After a long gap of almost three months, here is my new post, something about the place I am now in. Well, Hyd is not exactly the place I like, may be because of the Ramaiah effect. My first spell in this place was marred by many troubles and painful events, one of which was Ramaiah. I wrote about it in my previous posts and will write more of it in the ones to come, but let me now confine myself to the current topic: auto wallahs and shopkeepers of Hyd.
Before I first came to Hyd, I spent most of my life in Ponnur, a relatively small town in coastal Andhra. It was only school, home and play ground, and as the distances involved were very small, I never had a need to hire an auto or take a bus. Rickshaws were the main means of transport, and the rickshaw wallahs were always obliging and never picked up a quarrel. If they wanted a higher price, they would try to convince you in a polite manner.
If you have had an experience with the auto-wallahs of Hyd, you would understand how enlightening the experience can be. Leave aside the six year old memories, even when I came here recently to join the office, the fist auto wallah that agreed to take me home from the bus stand picked up a quarrel demanding more money. Such was the welcome I got. He could have refused to take me had he found the bargain unsuitable. Instead, he chose to try and extract money from me by trying to sound rude. I remember one particular incident during my Ramaiah days that’s worth mentioning. When waiting at the bus stop, auto drivers used to come and try to pick up a passenger or two. They would rudely drive on to the people at the bus stop, make them jump from their places and stare at them asking if they wanted an auto. This happened to me most of the times and I got used to jumping this way and that to avoid being hit by an auto. One day, a fellow came dashing onto me, and shouted “punjagutta, punjagutta.” I chose to ignore him, for I felt it was no use talking. He shouted a few more times and asked me “Are you deaf?” Now, that stung me like anything and I replied “Go and mind your business, you fool.” That he was piqued was evident as he got down and tried to scare me, but a timely interruption by an old man standing beside me made him refrain. All the passengers at the bus stop spoke for me, and criticized the auto wallah for his rude behavior and he left, staring threateningly at me. Now that I am in my twenties, no one dares to do that to me again.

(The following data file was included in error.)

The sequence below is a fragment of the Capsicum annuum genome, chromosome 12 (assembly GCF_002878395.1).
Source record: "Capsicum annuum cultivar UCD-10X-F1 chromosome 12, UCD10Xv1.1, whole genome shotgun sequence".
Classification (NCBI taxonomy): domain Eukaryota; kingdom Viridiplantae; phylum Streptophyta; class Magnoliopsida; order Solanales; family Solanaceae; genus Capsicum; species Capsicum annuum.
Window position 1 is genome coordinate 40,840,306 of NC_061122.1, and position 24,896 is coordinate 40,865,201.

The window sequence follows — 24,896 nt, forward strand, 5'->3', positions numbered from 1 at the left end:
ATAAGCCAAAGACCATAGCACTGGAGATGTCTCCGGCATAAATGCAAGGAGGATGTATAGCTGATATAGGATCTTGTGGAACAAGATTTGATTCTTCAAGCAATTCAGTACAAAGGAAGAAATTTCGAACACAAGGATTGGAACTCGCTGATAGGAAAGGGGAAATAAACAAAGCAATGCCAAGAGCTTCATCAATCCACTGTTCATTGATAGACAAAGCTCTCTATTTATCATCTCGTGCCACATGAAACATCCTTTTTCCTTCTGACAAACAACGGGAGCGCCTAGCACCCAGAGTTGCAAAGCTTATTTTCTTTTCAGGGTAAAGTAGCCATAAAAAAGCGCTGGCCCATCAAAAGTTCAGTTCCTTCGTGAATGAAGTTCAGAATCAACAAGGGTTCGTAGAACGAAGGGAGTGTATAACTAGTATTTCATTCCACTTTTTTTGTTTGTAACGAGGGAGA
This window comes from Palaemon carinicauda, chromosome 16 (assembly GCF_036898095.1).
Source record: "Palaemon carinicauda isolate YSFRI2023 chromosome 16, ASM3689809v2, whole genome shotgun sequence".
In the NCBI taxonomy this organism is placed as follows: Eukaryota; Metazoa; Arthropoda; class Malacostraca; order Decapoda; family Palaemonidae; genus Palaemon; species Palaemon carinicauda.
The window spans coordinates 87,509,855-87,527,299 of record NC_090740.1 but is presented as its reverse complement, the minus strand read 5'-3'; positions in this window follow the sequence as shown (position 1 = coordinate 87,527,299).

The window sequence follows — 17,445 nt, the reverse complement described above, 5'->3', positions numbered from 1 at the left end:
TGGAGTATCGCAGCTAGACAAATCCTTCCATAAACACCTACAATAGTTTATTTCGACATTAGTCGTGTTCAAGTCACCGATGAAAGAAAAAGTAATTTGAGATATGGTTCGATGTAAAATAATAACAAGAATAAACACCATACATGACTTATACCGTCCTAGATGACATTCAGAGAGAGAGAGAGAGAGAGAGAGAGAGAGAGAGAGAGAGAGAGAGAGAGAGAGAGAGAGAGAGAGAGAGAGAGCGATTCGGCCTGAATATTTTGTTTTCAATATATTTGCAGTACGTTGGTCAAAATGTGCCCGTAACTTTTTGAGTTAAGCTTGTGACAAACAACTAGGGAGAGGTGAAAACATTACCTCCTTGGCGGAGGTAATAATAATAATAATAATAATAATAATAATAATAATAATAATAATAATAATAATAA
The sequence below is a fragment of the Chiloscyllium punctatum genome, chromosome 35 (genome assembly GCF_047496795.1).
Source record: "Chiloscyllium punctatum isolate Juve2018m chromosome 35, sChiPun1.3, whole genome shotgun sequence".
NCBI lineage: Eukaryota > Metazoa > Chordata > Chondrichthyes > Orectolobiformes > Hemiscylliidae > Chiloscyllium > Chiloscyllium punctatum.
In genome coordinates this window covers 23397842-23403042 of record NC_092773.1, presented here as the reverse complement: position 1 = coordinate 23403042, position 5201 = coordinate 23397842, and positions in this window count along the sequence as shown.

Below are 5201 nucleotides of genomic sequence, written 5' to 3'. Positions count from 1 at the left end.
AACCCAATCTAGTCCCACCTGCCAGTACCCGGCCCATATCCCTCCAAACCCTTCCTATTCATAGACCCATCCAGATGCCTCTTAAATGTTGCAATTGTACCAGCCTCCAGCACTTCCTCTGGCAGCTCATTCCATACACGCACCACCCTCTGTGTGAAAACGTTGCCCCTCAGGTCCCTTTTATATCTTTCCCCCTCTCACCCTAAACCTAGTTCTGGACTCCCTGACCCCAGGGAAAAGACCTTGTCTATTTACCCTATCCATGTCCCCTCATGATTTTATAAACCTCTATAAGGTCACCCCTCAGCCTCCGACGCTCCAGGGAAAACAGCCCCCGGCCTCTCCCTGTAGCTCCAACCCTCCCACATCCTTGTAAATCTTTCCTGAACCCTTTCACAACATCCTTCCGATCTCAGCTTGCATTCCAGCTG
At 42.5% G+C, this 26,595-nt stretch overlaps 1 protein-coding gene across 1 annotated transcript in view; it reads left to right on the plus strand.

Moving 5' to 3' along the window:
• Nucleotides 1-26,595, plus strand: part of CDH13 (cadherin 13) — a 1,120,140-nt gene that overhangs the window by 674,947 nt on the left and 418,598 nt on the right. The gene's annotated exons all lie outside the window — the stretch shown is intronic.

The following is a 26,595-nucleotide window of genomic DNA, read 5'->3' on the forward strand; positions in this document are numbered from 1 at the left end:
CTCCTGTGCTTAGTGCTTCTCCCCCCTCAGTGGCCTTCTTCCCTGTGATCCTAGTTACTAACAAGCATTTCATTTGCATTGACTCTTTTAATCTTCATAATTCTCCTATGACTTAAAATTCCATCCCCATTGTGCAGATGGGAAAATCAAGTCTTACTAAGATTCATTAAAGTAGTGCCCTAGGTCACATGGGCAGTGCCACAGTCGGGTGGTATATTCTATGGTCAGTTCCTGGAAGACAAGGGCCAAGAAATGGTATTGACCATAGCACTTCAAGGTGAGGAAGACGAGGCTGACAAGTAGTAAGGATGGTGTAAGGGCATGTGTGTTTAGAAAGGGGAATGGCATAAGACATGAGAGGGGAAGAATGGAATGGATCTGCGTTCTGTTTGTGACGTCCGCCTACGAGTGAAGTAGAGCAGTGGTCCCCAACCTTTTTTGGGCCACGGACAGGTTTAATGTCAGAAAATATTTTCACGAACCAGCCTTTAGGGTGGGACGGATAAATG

Next in line are the shop keepers. I still don’t understand whether they don’t know what a customer means to them or they don’t care to lose a customer, but I found a few shopping experiences in Hyd really troubling. Back at home, almost everything we needed was brought from some one or the other we knew for years. Right from groceries and provisions to getting dresses stitched, we had a man for it. We even had one court – cobbler (like the courtiers of a king) to whom we went to gets our shoes mended. If he wasn’t there, I would just come back rather than going to another once. All of them knew me and when ever I had to buy a book or get something needed at home, I would just go to the shop, pick it up and credit it our account which my dad paid as soon as he received is salary. So, I had no idea of the costs involved, and I never asked for them of course. It was when I came to Hyd that I had to do a lot of things myself, deal with unknown people and pay directly. The costs of even small things seemed to be very high and I hesitated before I bought something. Now I am aware of the general price levels demanded here, and if it’s a service that’s being offered, the cost is at least thrice the one I pay back at home. For those wanting numbers, haircut at a decent shop in Hyd costs you around 60 bucks, while you can get the same done for Rs15. But this is not the issue I am bothered about. It has more to do with the behavioral science.
When I go to some shops, typically the traditionally run stores etc, the way they respond or treat me really irritates. All that I have read in marketing management, that customer is supreme and that he had to be satisfied at all costs seemed to mean nothing to these men. They would shout back rudely or try sarcasm. Just today, I went to a small shoe shop, and asked if I can get my shoe mended. They guy asked me back “What does this look like? Do they mend shoes in a show room?” What crap I thought, so much for a small shop that doesn’t even measure a thousand sq ft. At that moment, the thought of those big brands and those large showrooms came to my mind. If they too chose to behave the same way, shopping would be a night mare. Thank God they are educated in dealing with a customer.
But that’s not all. I made an observation recently that I have failed to make during my initial stay at Hyd. For each one of the guy that pains, there is some one else, who is good and makes you feel comfortable. For the shopkeeper who was thinking too much of himself and his showroom, I found a road side cobbler who mended my shoe despite the rain. For the Airtel guy that pained me by barring my services and giving unclear assurances, I found a Hutch fellow who helped me recharge my old mobile number and put me back on the grid, while I was leaving to Chennai. More about the SIM card story later, my hands are already giving me clear hints that typing on the lap top is painful.